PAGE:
Most smokers want to quit


54 percent of smokers in Greater Cincinnati Area tried to quit in 2019

By McKenzie Caldwell - mcaldwell@aimmediamidwest.com



“Most current smokers say they want to quit,” Interact for Health said. “The Greater Cincinnati Adult Tobacco Survey asked adult smokers several questions about smoking cessation. It found the majority of smokers are interested in quitting. Nearly seven in 10 adult smokers (72 percent) reported they are thinking about quitting smoking for good. More than half (54 percent) have attempted to quit in the past year. About six in 10 adult smokers in the region (59 percent) reported they were advised to quit smoking by a health care provider in the past year.”

“Most current smokers say they want to quit,” Interact for Health said. “The Greater Cincinnati Adult Tobacco Survey asked adult smokers several questions about smoking cessation. It found the majority of smokers are interested in quitting. Nearly seven in 10 adult smokers (72 percent) reported they are thinking about quitting smoking for good. More than half (54 percent) have attempted to quit in the past year. About six in 10 adult smokers in the region (59 percent) reported they were advised to quit smoking by a health care provider in the past year.”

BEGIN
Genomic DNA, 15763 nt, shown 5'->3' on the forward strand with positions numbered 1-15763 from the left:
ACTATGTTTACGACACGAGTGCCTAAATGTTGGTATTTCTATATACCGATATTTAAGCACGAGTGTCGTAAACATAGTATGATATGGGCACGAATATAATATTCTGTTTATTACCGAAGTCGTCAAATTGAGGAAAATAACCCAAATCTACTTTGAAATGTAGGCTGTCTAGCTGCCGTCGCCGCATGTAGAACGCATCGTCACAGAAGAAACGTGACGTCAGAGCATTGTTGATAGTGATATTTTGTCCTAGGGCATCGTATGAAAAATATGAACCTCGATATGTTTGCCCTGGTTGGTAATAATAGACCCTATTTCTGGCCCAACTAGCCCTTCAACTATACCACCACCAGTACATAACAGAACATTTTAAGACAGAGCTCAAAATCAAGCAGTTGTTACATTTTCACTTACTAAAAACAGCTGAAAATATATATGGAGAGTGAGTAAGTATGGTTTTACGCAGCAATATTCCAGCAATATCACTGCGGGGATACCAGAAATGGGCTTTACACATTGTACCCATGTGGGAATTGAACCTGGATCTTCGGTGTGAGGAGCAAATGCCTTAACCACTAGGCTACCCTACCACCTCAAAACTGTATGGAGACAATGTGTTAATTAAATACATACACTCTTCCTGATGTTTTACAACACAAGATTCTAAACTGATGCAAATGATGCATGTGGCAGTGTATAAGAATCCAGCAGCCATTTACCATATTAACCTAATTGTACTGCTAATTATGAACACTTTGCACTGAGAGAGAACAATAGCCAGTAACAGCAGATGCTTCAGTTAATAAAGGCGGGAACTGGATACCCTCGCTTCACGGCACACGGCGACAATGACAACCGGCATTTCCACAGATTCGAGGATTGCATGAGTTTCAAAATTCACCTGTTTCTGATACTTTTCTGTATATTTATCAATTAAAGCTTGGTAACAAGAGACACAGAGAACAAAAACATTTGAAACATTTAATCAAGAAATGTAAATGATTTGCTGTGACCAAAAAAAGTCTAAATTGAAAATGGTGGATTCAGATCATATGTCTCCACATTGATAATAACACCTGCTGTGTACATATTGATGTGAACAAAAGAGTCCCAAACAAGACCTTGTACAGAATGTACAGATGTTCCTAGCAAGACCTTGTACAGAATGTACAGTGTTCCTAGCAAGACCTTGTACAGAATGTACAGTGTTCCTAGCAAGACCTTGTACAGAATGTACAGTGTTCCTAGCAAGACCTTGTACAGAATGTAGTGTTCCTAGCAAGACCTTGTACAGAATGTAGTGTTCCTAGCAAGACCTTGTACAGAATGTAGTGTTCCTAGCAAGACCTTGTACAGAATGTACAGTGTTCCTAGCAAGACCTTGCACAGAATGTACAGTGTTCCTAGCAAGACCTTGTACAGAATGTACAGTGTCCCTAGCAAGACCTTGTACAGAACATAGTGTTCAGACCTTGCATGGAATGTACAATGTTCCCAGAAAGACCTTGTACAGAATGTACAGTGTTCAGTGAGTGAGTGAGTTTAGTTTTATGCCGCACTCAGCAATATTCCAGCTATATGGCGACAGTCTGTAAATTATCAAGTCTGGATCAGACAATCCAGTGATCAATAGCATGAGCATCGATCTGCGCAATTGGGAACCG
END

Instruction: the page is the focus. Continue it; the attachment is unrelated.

Courtesy photo

Fifty-four percent of adult smokers in the Greater Cincinnati area attempted to quit smoking in 2019, and 72 percent are thinking about quitting for good, according to Interact for Health’s 2019 Greater Cincinnati Adult Tobacco Survey.